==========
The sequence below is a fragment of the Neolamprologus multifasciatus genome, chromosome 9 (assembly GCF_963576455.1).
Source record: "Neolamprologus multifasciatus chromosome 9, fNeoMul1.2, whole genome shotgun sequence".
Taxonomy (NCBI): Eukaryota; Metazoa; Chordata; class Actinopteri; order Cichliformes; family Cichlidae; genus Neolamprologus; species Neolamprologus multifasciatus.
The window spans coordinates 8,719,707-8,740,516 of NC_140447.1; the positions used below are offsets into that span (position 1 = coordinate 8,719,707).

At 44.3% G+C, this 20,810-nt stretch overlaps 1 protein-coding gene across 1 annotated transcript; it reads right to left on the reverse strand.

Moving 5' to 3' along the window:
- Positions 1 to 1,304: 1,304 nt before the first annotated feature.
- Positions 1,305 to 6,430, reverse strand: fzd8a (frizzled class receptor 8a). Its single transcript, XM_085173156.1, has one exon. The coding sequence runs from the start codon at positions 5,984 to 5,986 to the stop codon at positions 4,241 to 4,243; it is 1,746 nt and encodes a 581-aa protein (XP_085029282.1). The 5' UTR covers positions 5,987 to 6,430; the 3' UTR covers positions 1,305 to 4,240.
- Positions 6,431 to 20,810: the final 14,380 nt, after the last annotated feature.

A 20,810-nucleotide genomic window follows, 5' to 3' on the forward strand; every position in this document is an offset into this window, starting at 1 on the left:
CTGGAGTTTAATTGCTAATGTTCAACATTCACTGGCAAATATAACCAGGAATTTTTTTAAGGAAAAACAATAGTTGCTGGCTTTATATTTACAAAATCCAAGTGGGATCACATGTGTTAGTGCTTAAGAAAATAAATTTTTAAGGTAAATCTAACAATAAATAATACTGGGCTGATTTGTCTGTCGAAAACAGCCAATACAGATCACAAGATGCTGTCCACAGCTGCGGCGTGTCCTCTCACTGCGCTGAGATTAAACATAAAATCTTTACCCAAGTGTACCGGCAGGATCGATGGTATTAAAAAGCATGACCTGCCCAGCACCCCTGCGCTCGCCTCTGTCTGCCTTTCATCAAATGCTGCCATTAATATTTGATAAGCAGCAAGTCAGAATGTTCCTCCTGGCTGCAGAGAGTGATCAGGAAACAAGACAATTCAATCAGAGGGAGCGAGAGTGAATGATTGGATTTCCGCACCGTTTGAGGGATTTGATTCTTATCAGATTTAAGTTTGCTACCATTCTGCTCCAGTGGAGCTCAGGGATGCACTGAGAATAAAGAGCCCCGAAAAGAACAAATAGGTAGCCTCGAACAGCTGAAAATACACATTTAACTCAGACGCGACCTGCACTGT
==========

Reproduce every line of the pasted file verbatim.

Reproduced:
The sequence below is a fragment of the Neolamprologus multifasciatus genome, chromosome 9 (assembly GCF_963576455.1).
Source record: "Neolamprologus multifasciatus chromosome 9, fNeoMul1.2, whole genome shotgun sequence".
Taxonomy (NCBI): Eukaryota; Metazoa; Chordata; class Actinopteri; order Cichliformes; family Cichlidae; genus Neolamprologus; species Neolamprologus multifasciatus.
The window spans coordinates 8,719,707-8,740,516 of NC_140447.1; the positions used below are offsets into that span (position 1 = coordinate 8,719,707).

At 44.3% G+C, this 20,810-nt stretch overlaps 1 protein-coding gene across 1 annotated transcript; it reads right to left on the reverse strand.

Moving 5' to 3' along the window:
- Positions 1 to 1,304: 1,304 nt before the first annotated feature.
- Positions 1,305 to 6,430, reverse strand: fzd8a (frizzled class receptor 8a). Its single transcript, XM_085173156.1, has one exon. The coding sequence runs from the start codon at positions 5,984 to 5,986 to the stop codon at positions 4,241 to 4,243; it is 1,746 nt and encodes a 581-aa protein (XP_085029282.1). The 5' UTR covers positions 5,987 to 6,430; the 3' UTR covers positions 1,305 to 4,240.
- Positions 6,431 to 20,810: the final 14,380 nt, after the last annotated feature.

A 20,810-nucleotide genomic window follows, 5' to 3' on the forward strand; every position in this document is an offset into this window, starting at 1 on the left:
CTGGAGTTTAATTGCTAATGTTCAACATTCACTGGCAAATATAACCAGGAATTTTTTTAAGGAAAAACAATAGTTGCTGGCTTTATATTTACAAAATCCAAGTGGGATCACATGTGTTAGTGCTTAAGAAAATAAATTTTTAAGGTAAATCTAACAATAAATAATACTGGGCTGATTTGTCTGTCGAAAACAGCCAATACAGATCACAAGATGCTGTCCACAGCTGCGGCGTGTCCTCTCACTGCGCTGAGATTAAACATAAAATCTTTACCCAAGTGTACCGGCAGGATCGATGGTATTAAAAAGCATGACCTGCCCAGCACCCCTGCGCTCGCCTCTGTCTGCCTTTCATCAAATGCTGCCATTAATATTTGATAAGCAGCAAGTCAGAATGTTCCTCCTGGCTGCAGAGAGTGATCAGGAAACAAGACAATTCAATCAGAGGGAGCGAGAGTGAATGATTGGATTTCCGCACCGTTTGAGGGATTTGATTCTTATCAGATTTAAGTTTGCTACCATTCTGCTCCAGTGGAGCTCAGGGATGCACTGAGAATAAAGAGCCCCGAAAAGAACAAATAGGTAGCCTCGAACAGCTGAAAATACACATTTAACTCAGACGCGACCTGCACTGT